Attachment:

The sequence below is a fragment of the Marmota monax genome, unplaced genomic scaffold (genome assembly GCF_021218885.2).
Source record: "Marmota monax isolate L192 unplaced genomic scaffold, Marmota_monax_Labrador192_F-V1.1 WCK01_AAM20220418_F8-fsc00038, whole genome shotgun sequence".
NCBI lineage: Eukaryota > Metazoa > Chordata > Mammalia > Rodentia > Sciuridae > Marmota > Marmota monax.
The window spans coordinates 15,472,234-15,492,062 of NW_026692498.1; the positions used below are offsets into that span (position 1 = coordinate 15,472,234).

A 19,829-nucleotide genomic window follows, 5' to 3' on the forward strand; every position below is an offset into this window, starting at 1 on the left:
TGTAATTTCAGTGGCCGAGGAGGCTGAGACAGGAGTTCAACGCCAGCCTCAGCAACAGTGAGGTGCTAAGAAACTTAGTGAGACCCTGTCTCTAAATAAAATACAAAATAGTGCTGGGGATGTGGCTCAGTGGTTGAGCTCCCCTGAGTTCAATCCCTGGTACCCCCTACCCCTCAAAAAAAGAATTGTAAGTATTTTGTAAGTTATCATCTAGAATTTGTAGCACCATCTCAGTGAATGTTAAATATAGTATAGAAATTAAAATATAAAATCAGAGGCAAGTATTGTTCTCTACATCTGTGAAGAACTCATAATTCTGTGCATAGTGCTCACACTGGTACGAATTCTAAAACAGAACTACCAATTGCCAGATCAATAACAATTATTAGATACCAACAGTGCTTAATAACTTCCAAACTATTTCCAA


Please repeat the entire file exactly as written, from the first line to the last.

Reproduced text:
The sequence below is a fragment of the Marmota monax genome, unplaced genomic scaffold (genome assembly GCF_021218885.2).
Source record: "Marmota monax isolate L192 unplaced genomic scaffold, Marmota_monax_Labrador192_F-V1.1 WCK01_AAM20220418_F8-fsc00038, whole genome shotgun sequence".
NCBI lineage: Eukaryota > Metazoa > Chordata > Mammalia > Rodentia > Sciuridae > Marmota > Marmota monax.
The window spans coordinates 15,472,234-15,492,062 of NW_026692498.1; the positions used below are offsets into that span (position 1 = coordinate 15,472,234).

A 19,829-nucleotide genomic window follows, 5' to 3' on the forward strand; every position below is an offset into this window, starting at 1 on the left:
TGTAATTTCAGTGGCCGAGGAGGCTGAGACAGGAGTTCAACGCCAGCCTCAGCAACAGTGAGGTGCTAAGAAACTTAGTGAGACCCTGTCTCTAAATAAAATACAAAATAGTGCTGGGGATGTGGCTCAGTGGTTGAGCTCCCCTGAGTTCAATCCCTGGTACCCCCTACCCCTCAAAAAAAGAATTGTAAGTATTTTGTAAGTTATCATCTAGAATTTGTAGCACCATCTCAGTGAATGTTAAATATAGTATAGAAATTAAAATATAAAATCAGAGGCAAGTATTGTTCTCTACATCTGTGAAGAACTCATAATTCTGTGCATAGTGCTCACACTGGTACGAATTCTAAAACAGAACTACCAATTGCCAGATCAATAACAATTATTAGATACCAACAGTGCTTAATAACTTCCAAACTATTTCCAA